Germany's Youth Can Conquer Europe In 2012

HAMBURG, GERMANY - NOVEMBER 12: Marco Reus in action during the German National team training session at Imtech Arena on November 12, 2011 in Hamburg, Germany. (Photo by Martin Rose/Bongarts/Getty Images)

On international week, Ross Dunbar looks at just how Germany have become one of the best International sides in the world.

Just four places are still up for grabs at the European Championships next summer with the final play-offs being decided on Tuesday. Germany are one of the favourites to win the competition in Poland and Ukraine and they cruised during qualification with 10 wins from 10 games.

Joachim Low's ‘New Germany' is structured around the likes of Mario Gotze, Thomas Muller and Mesut Ozil who have flourished since the last European Championships in 2008. German football has quickly become a role model in the last decade for developing talent and players such as Marco Reus will certainly shine in the next few months.

The nationalmannschaft's disappointing performance at Euro 2000 in Holland and Belgium stimulated a re-think amongst the German authorities. Comparisons with European neighbours Holland and France were quickly made but rather than copy the "Ajax-model" or the Clairefontaine setup, Germany took it one step further.

Christian Seifert, The DFL's chief officer, told the official Bundesliga website the DFL's first steps after the disappointment in Euro 2000.

He said: "Clubs have pooled their investments into the infrastructure in particular. Training centres were built, the existing ones were modernised or enlarged, highly skilled coaches were employed, residential schools were setup, and much more."

According to the DFL's latest publication, 52.4% of Bundesliga players have been trained at academies in Germany with 20.4% playing with the club were they broke through. At the 36 professional clubs, there are 282 teams from U23 level to U12 with over 5,000 players currently involved.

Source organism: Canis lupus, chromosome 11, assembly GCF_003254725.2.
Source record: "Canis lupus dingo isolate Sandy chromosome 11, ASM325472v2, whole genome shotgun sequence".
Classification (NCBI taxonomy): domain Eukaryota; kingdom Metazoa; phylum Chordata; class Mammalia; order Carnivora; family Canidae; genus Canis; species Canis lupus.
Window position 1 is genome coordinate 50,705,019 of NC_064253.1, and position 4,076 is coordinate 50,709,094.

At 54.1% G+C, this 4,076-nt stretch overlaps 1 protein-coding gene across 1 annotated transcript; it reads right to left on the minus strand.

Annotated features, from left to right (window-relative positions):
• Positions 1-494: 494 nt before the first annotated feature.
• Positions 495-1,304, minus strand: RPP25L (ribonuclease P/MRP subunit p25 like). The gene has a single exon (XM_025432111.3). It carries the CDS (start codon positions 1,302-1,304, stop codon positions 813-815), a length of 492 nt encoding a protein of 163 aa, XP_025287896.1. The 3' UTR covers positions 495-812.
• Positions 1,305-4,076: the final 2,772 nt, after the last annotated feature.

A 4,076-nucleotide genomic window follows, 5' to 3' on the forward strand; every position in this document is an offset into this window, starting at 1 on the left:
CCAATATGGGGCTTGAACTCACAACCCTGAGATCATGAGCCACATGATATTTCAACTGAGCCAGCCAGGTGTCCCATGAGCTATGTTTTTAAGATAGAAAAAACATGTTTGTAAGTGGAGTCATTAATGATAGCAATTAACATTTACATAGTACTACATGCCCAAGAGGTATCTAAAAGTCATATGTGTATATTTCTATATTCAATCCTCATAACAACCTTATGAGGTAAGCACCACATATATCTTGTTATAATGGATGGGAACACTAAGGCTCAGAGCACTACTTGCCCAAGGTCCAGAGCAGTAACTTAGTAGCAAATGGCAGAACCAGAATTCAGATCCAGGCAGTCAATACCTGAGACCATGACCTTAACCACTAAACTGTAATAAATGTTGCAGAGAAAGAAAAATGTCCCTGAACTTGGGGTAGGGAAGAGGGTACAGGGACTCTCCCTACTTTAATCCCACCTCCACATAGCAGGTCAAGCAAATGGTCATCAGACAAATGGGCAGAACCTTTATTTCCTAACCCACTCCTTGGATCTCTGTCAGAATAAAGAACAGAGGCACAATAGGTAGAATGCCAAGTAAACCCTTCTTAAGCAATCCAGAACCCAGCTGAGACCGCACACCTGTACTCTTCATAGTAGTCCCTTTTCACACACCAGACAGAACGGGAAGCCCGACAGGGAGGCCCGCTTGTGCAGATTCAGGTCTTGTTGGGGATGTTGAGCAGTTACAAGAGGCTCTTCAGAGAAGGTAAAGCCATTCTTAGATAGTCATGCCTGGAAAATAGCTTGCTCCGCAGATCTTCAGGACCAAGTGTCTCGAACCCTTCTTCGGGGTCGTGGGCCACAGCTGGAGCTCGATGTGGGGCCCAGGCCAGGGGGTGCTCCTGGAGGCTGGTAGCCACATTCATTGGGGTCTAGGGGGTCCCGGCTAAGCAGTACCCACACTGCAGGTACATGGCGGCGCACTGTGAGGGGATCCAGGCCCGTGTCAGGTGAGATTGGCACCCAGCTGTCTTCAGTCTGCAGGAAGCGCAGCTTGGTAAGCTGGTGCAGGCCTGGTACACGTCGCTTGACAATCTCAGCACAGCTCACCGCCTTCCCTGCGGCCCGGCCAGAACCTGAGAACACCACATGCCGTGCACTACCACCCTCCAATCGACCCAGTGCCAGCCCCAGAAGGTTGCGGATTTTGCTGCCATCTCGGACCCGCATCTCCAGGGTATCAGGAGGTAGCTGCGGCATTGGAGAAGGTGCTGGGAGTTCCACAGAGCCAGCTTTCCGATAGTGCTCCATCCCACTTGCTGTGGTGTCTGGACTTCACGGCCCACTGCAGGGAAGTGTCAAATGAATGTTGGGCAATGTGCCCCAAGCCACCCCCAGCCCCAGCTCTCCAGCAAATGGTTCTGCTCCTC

Investment in to Bundesliga academies has increased on a yearly basis from 2002/2003 with apporixmately £500m invested in total. By the end of 2011/2012, it is expected that nearly £90m will have been invested during the season. The academy link with schools is something which was pioneered successfully by the Dutch FA and the DFL have based a large part of their academy programme on schools.

All of the national training centres in Germany, which have UEFA qualified coaches employed at each, are closely networked with local schools. Andreas Rettig, the Chairman of the Academies Committee, believes that young footballers need to find the right balance with education.

He told the Bundesliga website: "The interaction between education and football is, and will remain, an important theme. It must be possible in Germany that a young footballer can pursue a Bundesliga career whilst at the same time doing his A levels. It is an absolutely fundamental problem that physical education lessons at school are being reduced more and more and that, as a result, children and young people are getting less and less exercise."

The Academy committee is chaired by Andreas Rettig, who is also the general manager of FC Augsburg, two representatives from the DFL, three reps from the DFB and then three club representatives from Werder, Bayern and Leverkusen.

After over a decade, the German national team is beginning to reap the benefits of the terrific youth structure in the Bundesliga. From the squad which drew 3-3 with Ukraine on Friday, only two players play their club football outside of the Bundesliga - Ozil and Sami Khedira, both of whom feature for Real Madrid

It is one of the attractive things about the German top flight and it is no surprise that the Bundesliga is the most-attended and best supported league in European football.

And in the national setup, confidence is high ahead of the tournament in Poland and Ukraine and the Germans will be keen to add to their three European Championship victories.

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